Misreading history - James Debono

Zminijietna – Harga Jannar - Marzu 2009


Many people's reaction to the destruction of Gaza was a resigned silence in front of what they perceived as a tragedy in which both Israelis and Palestinians are victims of a sort of "misfortune" or "curse." In fact the impunity which rewards Israeli war crimes is based on a misreading of history which considers Israel as continuation of uninterrupted Jewish presence in Palestine and the Palestinians as a "people without history".

This reading of history ignores the fact that Jews were an integral part of Europe for thousands of years before a "a homeland for the Jews" was artificially transplanted by Bristish colonialism on land which already belonging to the Arabs. Surely the pretext for this unprecedented act in history was the pogroms, expulsions and genocides perpetuated against the Jewish people by obscurantist European governments and institutions throughout the past millennium.

Yet equating Jewish identity with identification with a state set in the Holy Land is an ideological creation dating back to the nineteenth century. Not all Jews identified with the sort of zionism which defied any distinction between politics and religious belief. Therefore any reading of history which ignores the fact that a massive injustice was committed in 1948 when thousands of Arabs were driven from their homeland is fundamentally unjust. As the late Palestinian intellectual Edward Said observed "I see no way of evading the fact that in 1948 one people displaced another, thereby committing a grave injustice" and that since than "the Palestinians, has borne a disproportional share of the pain and loss."

It was this misreading of history which led to an unbalanced peace agreement in Oslo in which the Palestinians were given token authority over two geographically separate entities: an over crowded strip of land called Gaza and the West Bank which also contains most Jewish settlements. In 2000 Ehud Barak came to the point of offering the Palestinians an independent state on 20% of the total land of Palestine. After being humiliated in Oslo, Arafat had the dignity of saying no to this indecent proposal and to call for the second intifada. Arafat died still branded a terrorist by Israel and George Bush but with his dignity intact.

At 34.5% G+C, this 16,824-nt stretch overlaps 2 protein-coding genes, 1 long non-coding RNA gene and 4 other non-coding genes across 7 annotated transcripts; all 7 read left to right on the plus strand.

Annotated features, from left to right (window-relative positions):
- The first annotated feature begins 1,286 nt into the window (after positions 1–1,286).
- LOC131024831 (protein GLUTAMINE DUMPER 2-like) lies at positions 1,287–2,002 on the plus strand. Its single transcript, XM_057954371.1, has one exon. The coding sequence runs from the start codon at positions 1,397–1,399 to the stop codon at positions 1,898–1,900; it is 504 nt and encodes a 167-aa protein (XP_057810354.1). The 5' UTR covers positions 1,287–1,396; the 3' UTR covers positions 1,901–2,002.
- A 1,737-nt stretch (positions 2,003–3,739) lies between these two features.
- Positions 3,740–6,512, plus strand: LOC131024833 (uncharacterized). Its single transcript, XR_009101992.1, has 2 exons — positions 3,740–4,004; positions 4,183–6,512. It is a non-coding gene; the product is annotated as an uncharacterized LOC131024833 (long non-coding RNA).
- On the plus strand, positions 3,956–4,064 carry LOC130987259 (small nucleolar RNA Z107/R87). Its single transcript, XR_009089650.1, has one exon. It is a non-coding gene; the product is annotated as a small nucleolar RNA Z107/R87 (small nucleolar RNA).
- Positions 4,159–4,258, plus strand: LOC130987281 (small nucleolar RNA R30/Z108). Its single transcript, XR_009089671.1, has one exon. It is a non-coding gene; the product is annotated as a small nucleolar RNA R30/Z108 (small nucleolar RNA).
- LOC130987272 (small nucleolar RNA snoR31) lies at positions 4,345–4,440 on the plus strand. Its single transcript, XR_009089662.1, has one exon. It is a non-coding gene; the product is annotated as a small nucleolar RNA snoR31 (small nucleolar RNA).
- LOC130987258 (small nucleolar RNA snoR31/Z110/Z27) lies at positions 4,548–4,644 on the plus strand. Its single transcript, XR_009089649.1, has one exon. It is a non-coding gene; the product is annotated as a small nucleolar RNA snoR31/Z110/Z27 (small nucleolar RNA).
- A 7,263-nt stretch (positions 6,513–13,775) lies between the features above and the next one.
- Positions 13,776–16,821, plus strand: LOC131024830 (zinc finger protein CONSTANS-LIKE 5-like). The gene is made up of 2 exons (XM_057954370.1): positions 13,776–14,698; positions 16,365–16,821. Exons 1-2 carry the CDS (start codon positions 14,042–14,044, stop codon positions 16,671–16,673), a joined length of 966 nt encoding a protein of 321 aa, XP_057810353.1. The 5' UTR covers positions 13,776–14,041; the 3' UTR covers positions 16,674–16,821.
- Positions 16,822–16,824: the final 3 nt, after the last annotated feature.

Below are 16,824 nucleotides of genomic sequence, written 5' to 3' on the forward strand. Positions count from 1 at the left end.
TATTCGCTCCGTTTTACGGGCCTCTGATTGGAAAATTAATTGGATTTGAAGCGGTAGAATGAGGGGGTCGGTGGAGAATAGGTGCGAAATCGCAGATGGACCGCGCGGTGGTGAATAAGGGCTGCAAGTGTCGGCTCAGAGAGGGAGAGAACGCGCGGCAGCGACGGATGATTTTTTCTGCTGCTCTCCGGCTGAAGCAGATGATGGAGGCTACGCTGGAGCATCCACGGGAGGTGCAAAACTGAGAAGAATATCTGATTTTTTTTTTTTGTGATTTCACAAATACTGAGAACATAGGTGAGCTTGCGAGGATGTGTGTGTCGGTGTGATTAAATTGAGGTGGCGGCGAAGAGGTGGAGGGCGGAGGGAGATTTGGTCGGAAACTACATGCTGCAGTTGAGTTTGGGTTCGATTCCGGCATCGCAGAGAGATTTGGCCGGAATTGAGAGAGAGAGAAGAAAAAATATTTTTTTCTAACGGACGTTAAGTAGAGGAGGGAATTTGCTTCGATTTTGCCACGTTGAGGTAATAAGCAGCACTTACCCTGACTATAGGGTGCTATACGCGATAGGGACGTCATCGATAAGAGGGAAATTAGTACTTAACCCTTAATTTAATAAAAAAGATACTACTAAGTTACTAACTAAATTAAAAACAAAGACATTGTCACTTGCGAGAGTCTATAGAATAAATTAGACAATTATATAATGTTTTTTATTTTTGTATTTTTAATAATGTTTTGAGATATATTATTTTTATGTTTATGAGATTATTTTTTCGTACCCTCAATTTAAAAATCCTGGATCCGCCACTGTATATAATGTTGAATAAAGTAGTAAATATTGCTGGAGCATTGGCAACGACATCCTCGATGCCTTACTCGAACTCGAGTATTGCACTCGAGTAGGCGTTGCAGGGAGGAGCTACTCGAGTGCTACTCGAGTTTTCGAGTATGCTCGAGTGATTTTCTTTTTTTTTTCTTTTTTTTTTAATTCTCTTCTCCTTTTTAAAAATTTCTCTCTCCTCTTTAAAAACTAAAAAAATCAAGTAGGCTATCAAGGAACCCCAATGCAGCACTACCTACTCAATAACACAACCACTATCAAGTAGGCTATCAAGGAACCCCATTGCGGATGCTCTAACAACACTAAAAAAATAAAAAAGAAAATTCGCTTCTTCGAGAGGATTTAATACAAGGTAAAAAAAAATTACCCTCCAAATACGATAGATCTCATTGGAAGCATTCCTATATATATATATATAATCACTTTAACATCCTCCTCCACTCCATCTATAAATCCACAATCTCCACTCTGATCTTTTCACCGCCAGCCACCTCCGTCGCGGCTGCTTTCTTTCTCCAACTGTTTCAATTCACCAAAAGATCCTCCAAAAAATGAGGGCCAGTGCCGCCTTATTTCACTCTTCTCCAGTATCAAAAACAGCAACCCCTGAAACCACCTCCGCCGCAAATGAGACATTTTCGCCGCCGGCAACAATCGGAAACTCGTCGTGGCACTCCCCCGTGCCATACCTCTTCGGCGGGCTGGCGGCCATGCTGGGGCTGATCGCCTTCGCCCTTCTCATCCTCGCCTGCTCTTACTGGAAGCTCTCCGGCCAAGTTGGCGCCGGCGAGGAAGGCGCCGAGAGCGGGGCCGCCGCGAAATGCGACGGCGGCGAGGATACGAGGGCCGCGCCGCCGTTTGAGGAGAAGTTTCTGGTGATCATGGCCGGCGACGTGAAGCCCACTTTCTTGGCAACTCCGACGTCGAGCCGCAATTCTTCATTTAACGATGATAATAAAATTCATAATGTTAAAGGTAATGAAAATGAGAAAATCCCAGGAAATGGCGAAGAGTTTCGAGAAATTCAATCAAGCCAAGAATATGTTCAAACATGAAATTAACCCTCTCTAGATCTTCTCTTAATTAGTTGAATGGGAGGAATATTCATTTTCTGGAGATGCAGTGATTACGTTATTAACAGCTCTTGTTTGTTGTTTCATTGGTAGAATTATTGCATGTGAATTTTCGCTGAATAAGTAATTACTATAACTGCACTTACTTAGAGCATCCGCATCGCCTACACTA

Instead of rewarding the Palestinian leadership for accepting an unequal peace, Israel continued enlarging the settlements and proceeded with building an illegal wall passing through Palestinian lands. The humiliation of the secular Fatah contributed to the growth of the intransigent Hamas who were originally tolerated and promoted by Israel as a counter weight against secular and socialist Arab nationalism. The current war in Gaza represents the end of the Oslo illusion; the end of humiliating agreements in which Palestinians are segregated in enclaves just as the black south Africans were set apart in Bantustans (homelands) as part of the policy of apartheid. For in the Bantustans the Zulu chiefs were rewarded by the trappings of royalty in return for their allegiance to the racist state.

Surely there can be no peace if the Palestinians do not give up on a full restoration of Arab Palestine, which is an unrealistic option. Because they are the weaker party, the losers, doing this is giving up on their own history. But ignoring the reality of millions of grand sons and daughters of the original Jewish migrants who today live in Palestine would create a new injustice. For they are not to blame for the sins of the British colonialists.